Salvage therapy for recurrent rectal cancer: A single institution cohort analysis
Introduction: The Intergroup Study 0114 reviewed salvage therapy for recurrent rectal cancer. Improved control and survival was implemented with aggressive surgical intervention for recurrent disease. The purpose of this study was to determine the outcome of aggressive salvage therapy for recurrent rectal cancer.
Methods: In a retrospective analysis, 175 patients presented with recurrent disease. Recurrences were treated in 136(77.7%); 51(37.5%) received combined multimodality salvage therapy consisting of surgical resection combined with additional chemo/radiation and 87(62.5%) were treated with either surgical resection alone or chemo/radiation alone. Progression-free survival (PFS) and overall survival (OS) were analyzed with the Kaplan-Meier technique and log rank tests.
Results: The median PFS was 22 months in the overall group. The median PFS was 34 months in the combined modality treatment group and 13 months in the patients who received either surgical resection alone or additional chemo/radiation therapy (2 year PFS 62% vs 36.5% and 5 year PFS 24% vs 11%, log rank, p=0.001). The median OS was 52 months in the overall group. Patients who received the combined modality treatment had a median OS of 69 months compared with a median OS of 48 months among the patients who just received surgical resection alone or chemo/radiation therapy alone. The 2 and 5year OS survival curves were non-significant (84% vs 84% and 57% vs 37.5% respectively, log rank, p=0.11).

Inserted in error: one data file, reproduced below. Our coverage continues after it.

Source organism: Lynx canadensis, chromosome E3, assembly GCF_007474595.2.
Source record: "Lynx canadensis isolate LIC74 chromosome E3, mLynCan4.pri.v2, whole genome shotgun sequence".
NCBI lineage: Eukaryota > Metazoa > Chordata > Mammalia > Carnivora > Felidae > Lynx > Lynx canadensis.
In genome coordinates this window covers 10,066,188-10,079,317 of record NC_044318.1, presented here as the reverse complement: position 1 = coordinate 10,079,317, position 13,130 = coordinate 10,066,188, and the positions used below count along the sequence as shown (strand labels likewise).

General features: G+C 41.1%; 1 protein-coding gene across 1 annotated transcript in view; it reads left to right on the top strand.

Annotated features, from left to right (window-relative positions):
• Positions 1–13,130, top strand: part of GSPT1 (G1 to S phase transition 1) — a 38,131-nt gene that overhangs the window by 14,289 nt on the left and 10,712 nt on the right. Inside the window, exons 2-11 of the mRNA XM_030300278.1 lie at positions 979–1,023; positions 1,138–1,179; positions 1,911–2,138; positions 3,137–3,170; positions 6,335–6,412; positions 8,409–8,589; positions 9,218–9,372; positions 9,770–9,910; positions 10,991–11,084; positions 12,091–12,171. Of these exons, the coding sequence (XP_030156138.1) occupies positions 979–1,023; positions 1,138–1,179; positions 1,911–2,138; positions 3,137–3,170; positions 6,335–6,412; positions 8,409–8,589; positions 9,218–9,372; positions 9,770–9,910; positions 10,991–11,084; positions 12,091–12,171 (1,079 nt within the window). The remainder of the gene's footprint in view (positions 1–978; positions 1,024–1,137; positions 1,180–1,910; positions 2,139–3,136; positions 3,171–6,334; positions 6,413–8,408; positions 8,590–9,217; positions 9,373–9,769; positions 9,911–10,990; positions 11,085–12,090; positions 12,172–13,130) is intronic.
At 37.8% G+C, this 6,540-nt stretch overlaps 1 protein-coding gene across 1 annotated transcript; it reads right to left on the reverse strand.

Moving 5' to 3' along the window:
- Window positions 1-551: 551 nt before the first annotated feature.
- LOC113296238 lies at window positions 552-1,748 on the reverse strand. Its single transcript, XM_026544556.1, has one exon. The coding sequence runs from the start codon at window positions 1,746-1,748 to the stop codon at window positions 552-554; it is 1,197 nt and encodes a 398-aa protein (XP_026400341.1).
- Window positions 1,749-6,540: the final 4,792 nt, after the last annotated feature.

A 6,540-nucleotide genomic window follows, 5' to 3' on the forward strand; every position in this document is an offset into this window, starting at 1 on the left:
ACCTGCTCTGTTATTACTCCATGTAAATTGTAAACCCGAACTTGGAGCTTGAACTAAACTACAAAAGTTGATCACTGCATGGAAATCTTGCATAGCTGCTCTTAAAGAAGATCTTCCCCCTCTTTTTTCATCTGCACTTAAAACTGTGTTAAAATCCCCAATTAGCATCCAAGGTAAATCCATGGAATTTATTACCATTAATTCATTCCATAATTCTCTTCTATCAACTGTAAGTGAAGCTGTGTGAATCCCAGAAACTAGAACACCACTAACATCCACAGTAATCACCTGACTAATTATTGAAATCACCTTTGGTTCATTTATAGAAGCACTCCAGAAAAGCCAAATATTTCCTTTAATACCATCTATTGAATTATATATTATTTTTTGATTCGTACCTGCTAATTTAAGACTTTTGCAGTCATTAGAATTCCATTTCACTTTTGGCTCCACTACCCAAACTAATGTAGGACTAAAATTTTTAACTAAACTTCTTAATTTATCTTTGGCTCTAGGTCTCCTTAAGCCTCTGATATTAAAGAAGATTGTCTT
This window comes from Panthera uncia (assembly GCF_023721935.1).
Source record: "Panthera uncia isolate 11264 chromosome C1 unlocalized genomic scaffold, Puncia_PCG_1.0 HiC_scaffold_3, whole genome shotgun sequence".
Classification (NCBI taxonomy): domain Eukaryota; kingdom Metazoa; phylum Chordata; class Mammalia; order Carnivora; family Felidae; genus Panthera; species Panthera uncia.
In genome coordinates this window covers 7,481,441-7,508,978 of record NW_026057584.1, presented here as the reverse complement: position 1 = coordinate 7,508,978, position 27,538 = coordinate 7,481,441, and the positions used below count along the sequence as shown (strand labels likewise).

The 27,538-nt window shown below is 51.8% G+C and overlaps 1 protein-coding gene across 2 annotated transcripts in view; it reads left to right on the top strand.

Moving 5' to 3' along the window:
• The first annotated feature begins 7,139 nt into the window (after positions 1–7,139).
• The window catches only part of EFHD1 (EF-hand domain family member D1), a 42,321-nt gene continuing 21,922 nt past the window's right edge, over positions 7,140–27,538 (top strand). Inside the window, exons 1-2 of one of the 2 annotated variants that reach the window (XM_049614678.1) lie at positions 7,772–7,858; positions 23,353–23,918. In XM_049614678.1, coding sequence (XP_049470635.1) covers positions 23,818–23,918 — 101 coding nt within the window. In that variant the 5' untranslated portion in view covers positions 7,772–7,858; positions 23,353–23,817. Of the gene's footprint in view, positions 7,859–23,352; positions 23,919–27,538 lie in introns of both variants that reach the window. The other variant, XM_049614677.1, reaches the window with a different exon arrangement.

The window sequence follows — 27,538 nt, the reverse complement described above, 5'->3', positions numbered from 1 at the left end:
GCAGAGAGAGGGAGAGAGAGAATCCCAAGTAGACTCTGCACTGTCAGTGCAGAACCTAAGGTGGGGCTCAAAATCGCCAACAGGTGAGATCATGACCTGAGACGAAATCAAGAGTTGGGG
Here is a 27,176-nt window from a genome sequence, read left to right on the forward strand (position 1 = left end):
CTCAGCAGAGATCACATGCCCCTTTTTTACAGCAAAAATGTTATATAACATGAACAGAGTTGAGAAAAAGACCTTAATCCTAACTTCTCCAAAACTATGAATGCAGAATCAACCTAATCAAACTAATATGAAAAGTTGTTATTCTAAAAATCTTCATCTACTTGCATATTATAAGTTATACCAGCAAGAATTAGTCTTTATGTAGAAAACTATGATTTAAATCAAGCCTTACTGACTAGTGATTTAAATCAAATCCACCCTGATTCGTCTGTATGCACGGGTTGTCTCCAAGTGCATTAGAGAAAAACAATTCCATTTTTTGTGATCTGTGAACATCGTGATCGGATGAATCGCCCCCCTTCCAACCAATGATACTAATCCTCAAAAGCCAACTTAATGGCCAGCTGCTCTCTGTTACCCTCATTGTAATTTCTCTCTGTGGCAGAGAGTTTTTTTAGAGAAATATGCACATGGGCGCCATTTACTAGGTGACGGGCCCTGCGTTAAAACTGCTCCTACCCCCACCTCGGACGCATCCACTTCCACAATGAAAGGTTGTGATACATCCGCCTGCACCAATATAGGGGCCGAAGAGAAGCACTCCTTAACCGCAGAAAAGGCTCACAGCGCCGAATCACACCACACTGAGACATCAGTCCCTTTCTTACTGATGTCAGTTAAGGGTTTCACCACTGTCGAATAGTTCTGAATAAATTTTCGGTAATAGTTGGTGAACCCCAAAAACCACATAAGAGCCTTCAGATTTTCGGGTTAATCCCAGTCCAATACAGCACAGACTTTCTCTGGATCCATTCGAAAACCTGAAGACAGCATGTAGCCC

Conclusions: Aggressive surgical salvage therapy combined with additional chemoradiation treatment seems to have improved PFS in this cohort of patients with recurrent rectal cancers. Although OS was not affected in this study, treatment strategies incorporating newer agents with improved biologic activity in conjunction with surgical management will be needed to determine improve outcome.
Back to Final Program